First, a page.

- A Sudanese national was killed and 17 injured Wednesday in the Saudi capital of Riyadh
- Two people were killed and 561 arrested Saturday in clashes between police and foreign workers
- Saudi Arabia launched a "security campaign" this month to crack down on visa violations
A Sudanese national was killed and 17 others injured in the Saudi capital during ongoing clashes over a visa crackdown, the Saudi Press Agency reported.
The death Wednesday came after two people were killed and 68 others injured Saturday in clashes between police and foreign workers, the Saudi Press Agency said.
Saudi authorities began rounding up thousands of illegal foreign workers last week after the expiration of an amnesty to formalize their status.
The crackdown is mainly concentrated in Manfouha, a district of the capital city, Riyadh.
In light of Saturday's clashes, a police spokesman urged workers without proper documents to surrender at a shelter in Riyadh until they could be deported.
Most of the workers impacted by recent police raids are African migrants. Reports circulated last week of the death of an Ethiopian man, prompting the Ethiopian Foreign Ministry to issue a statement that it "condemned the killing of an Ethiopian and mistreatment of its citizens residing in Saudi Arabia."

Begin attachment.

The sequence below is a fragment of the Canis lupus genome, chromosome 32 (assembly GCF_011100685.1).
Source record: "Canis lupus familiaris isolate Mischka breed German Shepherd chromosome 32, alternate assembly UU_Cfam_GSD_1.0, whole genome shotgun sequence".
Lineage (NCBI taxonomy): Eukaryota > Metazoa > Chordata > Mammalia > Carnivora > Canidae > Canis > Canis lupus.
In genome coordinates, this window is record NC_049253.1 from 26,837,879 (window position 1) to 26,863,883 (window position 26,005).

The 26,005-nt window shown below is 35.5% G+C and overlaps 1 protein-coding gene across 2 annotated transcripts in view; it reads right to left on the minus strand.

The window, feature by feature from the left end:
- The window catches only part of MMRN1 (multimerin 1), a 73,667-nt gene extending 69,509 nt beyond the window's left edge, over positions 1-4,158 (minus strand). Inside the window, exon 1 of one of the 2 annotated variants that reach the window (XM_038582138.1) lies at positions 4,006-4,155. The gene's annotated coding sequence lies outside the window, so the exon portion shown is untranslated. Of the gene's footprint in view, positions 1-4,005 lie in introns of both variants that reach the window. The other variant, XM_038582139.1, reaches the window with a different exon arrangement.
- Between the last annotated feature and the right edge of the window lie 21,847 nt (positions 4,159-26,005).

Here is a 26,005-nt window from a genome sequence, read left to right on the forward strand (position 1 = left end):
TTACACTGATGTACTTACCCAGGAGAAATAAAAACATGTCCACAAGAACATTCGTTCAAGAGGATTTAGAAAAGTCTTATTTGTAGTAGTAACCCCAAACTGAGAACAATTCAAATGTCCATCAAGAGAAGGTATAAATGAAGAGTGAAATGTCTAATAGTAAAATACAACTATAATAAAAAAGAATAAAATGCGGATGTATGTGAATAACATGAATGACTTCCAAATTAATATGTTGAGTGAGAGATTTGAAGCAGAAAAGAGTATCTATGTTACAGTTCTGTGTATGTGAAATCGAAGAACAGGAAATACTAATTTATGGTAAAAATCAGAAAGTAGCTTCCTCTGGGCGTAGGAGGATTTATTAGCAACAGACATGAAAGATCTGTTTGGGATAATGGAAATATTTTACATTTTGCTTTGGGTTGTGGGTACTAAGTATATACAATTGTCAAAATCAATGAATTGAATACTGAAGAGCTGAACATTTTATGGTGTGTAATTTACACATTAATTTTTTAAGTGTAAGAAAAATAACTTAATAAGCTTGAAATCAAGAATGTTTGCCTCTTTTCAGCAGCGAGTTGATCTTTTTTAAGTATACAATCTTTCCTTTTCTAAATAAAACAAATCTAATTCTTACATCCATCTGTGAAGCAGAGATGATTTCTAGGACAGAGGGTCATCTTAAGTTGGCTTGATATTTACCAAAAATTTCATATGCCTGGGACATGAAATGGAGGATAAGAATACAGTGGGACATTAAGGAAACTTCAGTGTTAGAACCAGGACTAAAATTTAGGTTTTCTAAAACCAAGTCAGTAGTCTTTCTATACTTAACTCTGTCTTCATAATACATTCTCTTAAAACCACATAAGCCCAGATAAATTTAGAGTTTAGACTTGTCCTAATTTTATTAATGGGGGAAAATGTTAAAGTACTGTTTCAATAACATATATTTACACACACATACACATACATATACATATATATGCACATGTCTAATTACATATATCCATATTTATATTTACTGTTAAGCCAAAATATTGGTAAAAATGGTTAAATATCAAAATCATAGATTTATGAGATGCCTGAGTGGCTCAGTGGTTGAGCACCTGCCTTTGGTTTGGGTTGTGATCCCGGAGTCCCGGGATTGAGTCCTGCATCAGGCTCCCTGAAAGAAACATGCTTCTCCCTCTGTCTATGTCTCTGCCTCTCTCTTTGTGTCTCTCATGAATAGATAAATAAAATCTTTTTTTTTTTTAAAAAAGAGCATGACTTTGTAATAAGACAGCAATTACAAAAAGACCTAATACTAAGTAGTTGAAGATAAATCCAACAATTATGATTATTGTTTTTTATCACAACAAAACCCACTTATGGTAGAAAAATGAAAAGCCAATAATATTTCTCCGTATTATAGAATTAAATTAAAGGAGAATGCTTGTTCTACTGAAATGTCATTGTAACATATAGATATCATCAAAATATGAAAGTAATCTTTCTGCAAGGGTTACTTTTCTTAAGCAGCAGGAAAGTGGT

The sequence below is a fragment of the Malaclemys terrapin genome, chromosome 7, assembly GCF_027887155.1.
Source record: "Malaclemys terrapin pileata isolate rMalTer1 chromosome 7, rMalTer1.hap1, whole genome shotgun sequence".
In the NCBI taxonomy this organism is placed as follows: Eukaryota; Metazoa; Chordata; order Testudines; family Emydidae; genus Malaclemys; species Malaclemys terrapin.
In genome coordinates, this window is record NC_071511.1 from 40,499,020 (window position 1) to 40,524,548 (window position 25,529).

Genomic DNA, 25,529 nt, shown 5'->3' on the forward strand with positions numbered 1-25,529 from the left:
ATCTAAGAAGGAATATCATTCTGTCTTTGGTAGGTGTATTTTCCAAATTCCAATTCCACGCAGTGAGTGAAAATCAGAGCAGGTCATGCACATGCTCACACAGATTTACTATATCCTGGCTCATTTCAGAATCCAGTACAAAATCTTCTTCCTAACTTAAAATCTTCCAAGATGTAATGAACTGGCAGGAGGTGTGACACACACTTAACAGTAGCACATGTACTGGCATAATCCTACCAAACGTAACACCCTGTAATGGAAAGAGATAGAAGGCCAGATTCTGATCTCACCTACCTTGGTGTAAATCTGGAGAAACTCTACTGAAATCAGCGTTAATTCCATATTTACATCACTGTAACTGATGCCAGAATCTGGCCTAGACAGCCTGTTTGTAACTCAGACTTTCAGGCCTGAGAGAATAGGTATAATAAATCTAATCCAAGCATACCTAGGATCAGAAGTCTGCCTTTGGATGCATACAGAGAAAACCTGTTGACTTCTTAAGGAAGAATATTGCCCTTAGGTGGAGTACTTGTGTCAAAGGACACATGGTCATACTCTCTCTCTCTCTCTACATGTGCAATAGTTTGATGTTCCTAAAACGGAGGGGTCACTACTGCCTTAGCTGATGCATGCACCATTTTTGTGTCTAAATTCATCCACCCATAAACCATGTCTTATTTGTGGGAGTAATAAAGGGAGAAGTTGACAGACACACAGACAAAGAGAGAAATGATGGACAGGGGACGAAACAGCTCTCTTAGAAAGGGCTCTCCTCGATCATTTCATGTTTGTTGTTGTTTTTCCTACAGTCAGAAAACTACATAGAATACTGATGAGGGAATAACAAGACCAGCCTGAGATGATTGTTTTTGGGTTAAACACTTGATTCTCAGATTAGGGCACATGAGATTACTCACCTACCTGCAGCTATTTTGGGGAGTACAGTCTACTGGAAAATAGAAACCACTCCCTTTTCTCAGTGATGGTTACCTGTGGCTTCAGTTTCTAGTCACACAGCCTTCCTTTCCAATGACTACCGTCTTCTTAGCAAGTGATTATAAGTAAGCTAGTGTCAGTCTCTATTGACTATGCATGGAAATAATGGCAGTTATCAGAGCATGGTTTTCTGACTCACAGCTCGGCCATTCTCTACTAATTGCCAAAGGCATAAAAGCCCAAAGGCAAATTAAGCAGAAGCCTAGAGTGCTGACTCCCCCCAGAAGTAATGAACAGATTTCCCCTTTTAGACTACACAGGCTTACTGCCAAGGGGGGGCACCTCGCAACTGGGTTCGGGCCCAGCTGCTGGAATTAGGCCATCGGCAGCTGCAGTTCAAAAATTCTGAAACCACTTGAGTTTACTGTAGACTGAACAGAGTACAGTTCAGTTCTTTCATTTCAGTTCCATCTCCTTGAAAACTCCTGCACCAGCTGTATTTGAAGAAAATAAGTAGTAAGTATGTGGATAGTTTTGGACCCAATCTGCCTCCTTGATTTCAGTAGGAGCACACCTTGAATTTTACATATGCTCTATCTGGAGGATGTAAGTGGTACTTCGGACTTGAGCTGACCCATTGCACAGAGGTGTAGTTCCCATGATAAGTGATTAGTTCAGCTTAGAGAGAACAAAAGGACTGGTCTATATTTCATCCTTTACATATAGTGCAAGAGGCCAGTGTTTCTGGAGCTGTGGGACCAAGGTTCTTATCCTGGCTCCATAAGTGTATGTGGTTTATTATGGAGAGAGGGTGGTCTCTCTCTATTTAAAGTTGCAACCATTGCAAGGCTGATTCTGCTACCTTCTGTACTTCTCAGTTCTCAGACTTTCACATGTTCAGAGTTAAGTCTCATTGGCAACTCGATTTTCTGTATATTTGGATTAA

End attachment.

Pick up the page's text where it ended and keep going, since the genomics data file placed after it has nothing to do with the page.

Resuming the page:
Saudi Arabia launched a "security campaign" this month to crack down on workers violating visa rules.
Khaled Al Maeena, editor-in-chief of the Saudi Gazette, said police are focusing on two types of undocumented immigrants.
"One is the over-stayers and who came illegally, smuggled themselves through the borders, or were smuggled in," he said. "But as far as the others who have documents and have shifted from one job to another without informing the authorities, I think their position is being rectified."
The Saudi Census Bureau does not break down the exact demographics of Manfouha.
There are no official numbers yet on how many migrants are affected by the government crackdown. Images from Manfouha show dozens of migrants waiting for buses and taxis as they prepare to leave the neighborhood.
Al Maeena said many Saudis welcome a crackdown on illegal immigrants, but there are questions about who will fill their jobs. "Most of the jobs that are being done are menial jobs," he said. "They are drivers. They drive septic tanks, they do work in farms. They do many jobs that the Saudis don't."